US, N. Korea brinksmanship brings warning of 'unpredictable nosedive'

Jim Mannion
Observers say Trump's fondness for Twitter diplomacy is creating a situation ripe for dangerous misunderstandings as he pursues an increasingly personal row with Kim Jong-Un

Spiking nuclear tensions between the United States and North Korea showed little sign of abating Sunday as Russia warned of a "very unpredictable nosedive" if Washington does not ease up on its fiery war of words with Pyongyang.

US bombers and fighter escorts flew off the coast of North Korea on Saturday and US President Donald Trump took to Twitter with verbal threats as the brinkmanship with Pyongyang intensified.

"Just heard Foreign Minister of North Korea speak at U.N. If he echoes thoughts of Little Rocket Man, they won't be around much longer!", Trump wrote.

The bellicose rhetoric comes as international alarm mounts over Pyongyang's weapons ambitions -- including a suggestion last week that the country is considering detonating an H-bomb over the Pacific.

Russian Foreign Minister Sergei Lavrov cautioned that a softer touch was needed to defuse the crisis.

Only "caresses, suggestion and persuasion" will work, Lavrov told Russia's NTV television in an interview that aired Sunday.

If the US does not ease up, he said, "we could drop into a very unpredictable nosedive and tens if not hundreds of thousands of innocent citizens of South Korea but also North Korea, of course, and Japan will suffer -- and Russia and China are nearby."

Despite the heated exchanges, Lavrov said the United States would not take military action against North Korea because "they know for sure that it has nuclear bombs."

"I'm not defending North Korea. I'm just saying that almost everyone agrees with such an analysis," he said.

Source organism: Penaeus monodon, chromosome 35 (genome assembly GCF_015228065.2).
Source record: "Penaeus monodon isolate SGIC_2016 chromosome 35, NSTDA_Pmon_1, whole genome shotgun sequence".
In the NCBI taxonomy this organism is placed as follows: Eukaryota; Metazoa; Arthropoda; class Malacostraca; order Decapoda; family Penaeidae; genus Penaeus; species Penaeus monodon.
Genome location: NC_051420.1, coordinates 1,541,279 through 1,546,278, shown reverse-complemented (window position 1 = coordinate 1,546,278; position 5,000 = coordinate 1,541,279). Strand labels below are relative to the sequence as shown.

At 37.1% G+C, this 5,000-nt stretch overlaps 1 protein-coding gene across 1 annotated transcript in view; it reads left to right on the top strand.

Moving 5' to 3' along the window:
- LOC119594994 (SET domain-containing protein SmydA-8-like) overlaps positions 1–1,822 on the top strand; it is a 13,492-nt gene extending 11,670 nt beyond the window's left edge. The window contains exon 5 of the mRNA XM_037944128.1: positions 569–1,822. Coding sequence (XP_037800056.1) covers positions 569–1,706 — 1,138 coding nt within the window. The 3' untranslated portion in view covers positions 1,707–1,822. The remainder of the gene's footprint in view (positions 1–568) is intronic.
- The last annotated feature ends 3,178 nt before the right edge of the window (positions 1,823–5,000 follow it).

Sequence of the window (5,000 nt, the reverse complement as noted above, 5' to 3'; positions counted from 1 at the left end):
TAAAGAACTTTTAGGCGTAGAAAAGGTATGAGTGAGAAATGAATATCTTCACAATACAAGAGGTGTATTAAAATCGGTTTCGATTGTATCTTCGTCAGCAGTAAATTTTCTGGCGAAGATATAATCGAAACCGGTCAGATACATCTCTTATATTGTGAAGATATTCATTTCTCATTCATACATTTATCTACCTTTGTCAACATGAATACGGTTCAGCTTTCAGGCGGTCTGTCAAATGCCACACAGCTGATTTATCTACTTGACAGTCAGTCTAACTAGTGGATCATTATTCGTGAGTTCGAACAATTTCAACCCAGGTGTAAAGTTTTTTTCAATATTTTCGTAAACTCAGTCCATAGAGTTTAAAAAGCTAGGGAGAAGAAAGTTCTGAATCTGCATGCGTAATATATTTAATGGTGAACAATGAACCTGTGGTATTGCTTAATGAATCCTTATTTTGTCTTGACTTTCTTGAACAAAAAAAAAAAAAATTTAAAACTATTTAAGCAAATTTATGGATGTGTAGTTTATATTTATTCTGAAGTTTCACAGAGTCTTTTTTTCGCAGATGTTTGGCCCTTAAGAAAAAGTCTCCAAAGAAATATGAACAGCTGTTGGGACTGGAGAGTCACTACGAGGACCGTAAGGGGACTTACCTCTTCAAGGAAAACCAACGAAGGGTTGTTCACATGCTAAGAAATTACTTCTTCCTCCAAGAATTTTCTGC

- Insult for insult -

Matching insult for insult, Trump and Korean leader Kim Jong-un have taken the standoff into bitter personal territory.

Trump used his maiden speech at the United Nations General Assembly on Tuesday to warn that Washington would "totally destroy" the North if America or its allies were threatened.

Pyongyang, which says it needs nuclear weapons to protect itself against the threat of a US invasion, responded on Friday with a rare personal rebuke from Kim, who called Trump "mentally deranged" and threatened the "highest level of hardline countermeasure in history."

North Korean Foreign Minister Ri Yong-ho took things further. He, too, dismissed Trump as deranged, and said the US president's threats had increased the chances of military confrontation.

Ri told the UN General Assembly in New York that Trump's vow to destroy his country had made "our rockets' visit to the entire US mainland all the more inevitable."

On the fringes of the UN meeting last week, Ri upped the tensions further, telling reporters Pyongyang might now consider detonating a hydrogen bomb outside its territory.

Monitoring groups estimate that a nuclear test conducted in North Korea earlier this month had a yield of 250 kilotons, which is 16 times the size of the US bomb that destroyed Hiroshima in 1945.

- Show of force -

In a show of force, US B-1 bombers took off from the Pacific territory of Guam and flew over international waters off the east coast of North Korea, accompanied by F-15C fighters based in Okinawa, Japan.

US bombers have carried out similar flights before, but the Pentagon stressed this was the furthest north of the Demilitarized Zone (DMZ) between the two Koreas that any US fighter or bomber has flown off North Korea's coast in this century.

"This mission is a demonstration of US resolve and a clear message that the president has many military options to defeat any threat," Pentagon spokeswoman Dana White said.

"We are prepared to use the full range of military capabilities to defend the US homeland and our allies."

Washington announced tougher restrictions Friday aimed at curbing North Korea's nuclear and ballistic missile program, building on tough new UN sanctions aimed at choking Pyongyang of cash.

US Treasury Secretary Steve Mnuchin said the executive order "gives the Treasury more authorities than we've ever had before."

"The president is very committed to blocking economic transactions and that's what this is all about," he said on CNN's "State of the Union" show.